Then, you can track your page’s reach, likes and how many people are talking about your church from the Insights box on the Admin Panel.

 

FaithStreet.comSean Coughlin is the co-founder and CEO of FaithStreet.  FaithStreet helps churches reach people using the Internet. Follow Sean on Twitter: @seanwcoughlin

One of the biggest concepts we’ve covered already is that social media is here to stay.  The Church cannot ignore this growing part of any given individual’s daily routine.  Your people are using social networks to manage and grow their relationships right now.

The question then becomes, how do you integrate social media technologies and frameworks into the social fabric of the church or ministry?  Is it too early to try and adapt or integrate the social web into how we do church?

The answer is a clear no, it’s not too early.  In fact, the time is ripe to seriously embrace social media into the relationship and communications flow of your community.  And there are a bunch of options available that are ministry specific so that you don’t have to cobble together your own solution if you don’t want to.

Here’s one example: the Table Project. It’s a non-profit ministry group that is producing a robust, customizable social networking platform specific to churches. Take a look at this overview that covers the philosophy/approach to TableProject:

This video above leaves you wanting for a peek at the actual nitty gritty of the TableProject experience for users, right?

Here’s just one example of how the TableProject is utilizing mainstream social web assets so that users don’t have to adopt another entirely new social networking platform.  Your community members already know how to use these features, they’re comfortable with them, and by taking this approach, TableProject aims squarely at the problem of  adoption and usage uptake for any new system.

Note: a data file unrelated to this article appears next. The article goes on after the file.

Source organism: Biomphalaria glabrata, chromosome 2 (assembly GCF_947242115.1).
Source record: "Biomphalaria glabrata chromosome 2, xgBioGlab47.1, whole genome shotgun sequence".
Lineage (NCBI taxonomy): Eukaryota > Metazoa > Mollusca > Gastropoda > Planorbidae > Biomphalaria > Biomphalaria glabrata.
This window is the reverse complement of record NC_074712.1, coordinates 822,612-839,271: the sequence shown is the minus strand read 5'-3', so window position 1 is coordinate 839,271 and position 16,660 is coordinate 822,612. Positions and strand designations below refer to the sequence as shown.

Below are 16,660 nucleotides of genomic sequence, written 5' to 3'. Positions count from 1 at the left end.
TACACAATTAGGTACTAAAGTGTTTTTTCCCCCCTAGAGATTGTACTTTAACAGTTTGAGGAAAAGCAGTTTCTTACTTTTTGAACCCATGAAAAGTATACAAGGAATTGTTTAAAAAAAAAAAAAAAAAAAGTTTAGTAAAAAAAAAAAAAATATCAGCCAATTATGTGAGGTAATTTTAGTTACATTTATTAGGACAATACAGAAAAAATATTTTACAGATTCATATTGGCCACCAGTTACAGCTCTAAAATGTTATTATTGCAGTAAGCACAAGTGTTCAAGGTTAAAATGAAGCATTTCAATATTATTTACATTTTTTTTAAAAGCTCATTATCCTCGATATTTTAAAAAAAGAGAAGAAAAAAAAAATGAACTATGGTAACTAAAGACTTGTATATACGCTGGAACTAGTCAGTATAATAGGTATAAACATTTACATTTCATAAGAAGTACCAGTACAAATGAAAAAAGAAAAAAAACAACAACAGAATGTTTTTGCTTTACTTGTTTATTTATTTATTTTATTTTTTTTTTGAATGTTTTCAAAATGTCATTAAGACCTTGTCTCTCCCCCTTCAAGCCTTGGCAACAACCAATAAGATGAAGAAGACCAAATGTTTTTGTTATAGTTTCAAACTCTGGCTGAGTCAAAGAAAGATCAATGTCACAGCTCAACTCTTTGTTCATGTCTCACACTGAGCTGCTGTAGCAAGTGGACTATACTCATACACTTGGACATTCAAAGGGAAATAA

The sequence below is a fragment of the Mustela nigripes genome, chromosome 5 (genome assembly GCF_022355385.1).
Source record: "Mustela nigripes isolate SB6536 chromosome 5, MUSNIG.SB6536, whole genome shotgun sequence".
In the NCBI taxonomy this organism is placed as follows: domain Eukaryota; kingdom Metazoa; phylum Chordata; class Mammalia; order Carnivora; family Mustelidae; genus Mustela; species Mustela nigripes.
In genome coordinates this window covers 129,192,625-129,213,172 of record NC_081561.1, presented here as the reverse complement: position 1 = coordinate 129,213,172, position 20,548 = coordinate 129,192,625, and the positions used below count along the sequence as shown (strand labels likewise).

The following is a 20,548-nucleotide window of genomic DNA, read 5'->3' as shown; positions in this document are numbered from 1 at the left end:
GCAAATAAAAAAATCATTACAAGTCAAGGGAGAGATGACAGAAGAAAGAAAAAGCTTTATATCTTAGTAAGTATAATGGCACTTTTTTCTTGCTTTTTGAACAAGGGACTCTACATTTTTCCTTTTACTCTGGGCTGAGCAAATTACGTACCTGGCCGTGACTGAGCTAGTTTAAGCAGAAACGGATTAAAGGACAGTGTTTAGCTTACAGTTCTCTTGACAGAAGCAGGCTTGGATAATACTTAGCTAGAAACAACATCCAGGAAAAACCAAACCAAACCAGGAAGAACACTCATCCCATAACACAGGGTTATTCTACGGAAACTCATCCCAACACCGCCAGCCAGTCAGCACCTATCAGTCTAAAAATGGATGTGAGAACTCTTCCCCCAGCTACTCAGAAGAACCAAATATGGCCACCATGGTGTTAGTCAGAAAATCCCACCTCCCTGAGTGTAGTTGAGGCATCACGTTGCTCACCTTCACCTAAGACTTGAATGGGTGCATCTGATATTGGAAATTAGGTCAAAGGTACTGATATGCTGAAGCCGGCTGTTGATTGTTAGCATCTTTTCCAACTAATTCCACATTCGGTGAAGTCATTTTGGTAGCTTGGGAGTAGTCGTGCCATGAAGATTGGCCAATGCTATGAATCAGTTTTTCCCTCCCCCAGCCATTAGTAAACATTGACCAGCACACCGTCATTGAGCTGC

One of the strengths of this entry into the social networking platforms for churches market is how it integrates 3rd party sites and content. For example, you’ll find fluid use of Facebook, Twitter, blog RSS feeds, and other web apps.

Here’s another video covering some of the basic features inside the platform:

It’s not open source, but it’s free (for now). It’s certainly an interesting platform to consider for most ministries.

The question to ask would be just how customizable is it — especially for larger 1000+ person communities that usually need more tailoring to their communities’ needs in managing groups, sub-groups, etc.

QUESTION: Are you encouraged or discouraged after seeing potential solutions like TableProject?